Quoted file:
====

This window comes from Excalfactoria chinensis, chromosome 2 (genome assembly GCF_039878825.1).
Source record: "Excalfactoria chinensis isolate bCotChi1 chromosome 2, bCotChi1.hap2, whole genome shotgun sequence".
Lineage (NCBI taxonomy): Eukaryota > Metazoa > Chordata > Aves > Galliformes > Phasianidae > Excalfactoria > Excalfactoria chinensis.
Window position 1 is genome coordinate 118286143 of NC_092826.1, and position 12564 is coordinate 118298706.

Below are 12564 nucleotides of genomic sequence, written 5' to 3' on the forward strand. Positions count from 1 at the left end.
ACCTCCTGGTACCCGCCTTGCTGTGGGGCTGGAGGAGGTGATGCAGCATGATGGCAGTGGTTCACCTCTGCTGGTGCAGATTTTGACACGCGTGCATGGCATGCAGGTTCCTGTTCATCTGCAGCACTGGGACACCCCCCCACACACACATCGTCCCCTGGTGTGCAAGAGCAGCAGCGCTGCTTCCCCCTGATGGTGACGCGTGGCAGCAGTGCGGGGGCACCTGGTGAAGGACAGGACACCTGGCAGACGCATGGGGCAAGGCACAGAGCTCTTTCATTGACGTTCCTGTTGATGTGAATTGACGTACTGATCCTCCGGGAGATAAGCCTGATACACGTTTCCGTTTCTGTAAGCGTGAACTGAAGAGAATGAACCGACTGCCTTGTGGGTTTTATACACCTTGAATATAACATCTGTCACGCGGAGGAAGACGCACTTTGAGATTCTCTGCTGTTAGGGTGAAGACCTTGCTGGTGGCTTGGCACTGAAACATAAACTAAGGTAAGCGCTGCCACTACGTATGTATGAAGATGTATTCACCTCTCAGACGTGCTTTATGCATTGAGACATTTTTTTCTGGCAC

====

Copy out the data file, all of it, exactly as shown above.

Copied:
This window comes from Excalfactoria chinensis, chromosome 2 (genome assembly GCF_039878825.1).
Source record: "Excalfactoria chinensis isolate bCotChi1 chromosome 2, bCotChi1.hap2, whole genome shotgun sequence".
Lineage (NCBI taxonomy): Eukaryota > Metazoa > Chordata > Aves > Galliformes > Phasianidae > Excalfactoria > Excalfactoria chinensis.
Window position 1 is genome coordinate 118286143 of NC_092826.1, and position 12564 is coordinate 118298706.

Below are 12564 nucleotides of genomic sequence, written 5' to 3' on the forward strand. Positions count from 1 at the left end.
ACCTCCTGGTACCCGCCTTGCTGTGGGGCTGGAGGAGGTGATGCAGCATGATGGCAGTGGTTCACCTCTGCTGGTGCAGATTTTGACACGCGTGCATGGCATGCAGGTTCCTGTTCATCTGCAGCACTGGGACACCCCCCCACACACACATCGTCCCCTGGTGTGCAAGAGCAGCAGCGCTGCTTCCCCCTGATGGTGACGCGTGGCAGCAGTGCGGGGGCACCTGGTGAAGGACAGGACACCTGGCAGACGCATGGGGCAAGGCACAGAGCTCTTTCATTGACGTTCCTGTTGATGTGAATTGACGTACTGATCCTCCGGGAGATAAGCCTGATACACGTTTCCGTTTCTGTAAGCGTGAACTGAAGAGAATGAACCGACTGCCTTGTGGGTTTTATACACCTTGAATATAACATCTGTCACGCGGAGGAAGACGCACTTTGAGATTCTCTGCTGTTAGGGTGAAGACCTTGCTGGTGGCTTGGCACTGAAACATAAACTAAGGTAAGCGCTGCCACTACGTATGTATGAAGATGTATTCACCTCTCAGACGTGCTTTATGCATTGAGACATTTTTTTCTGGCAC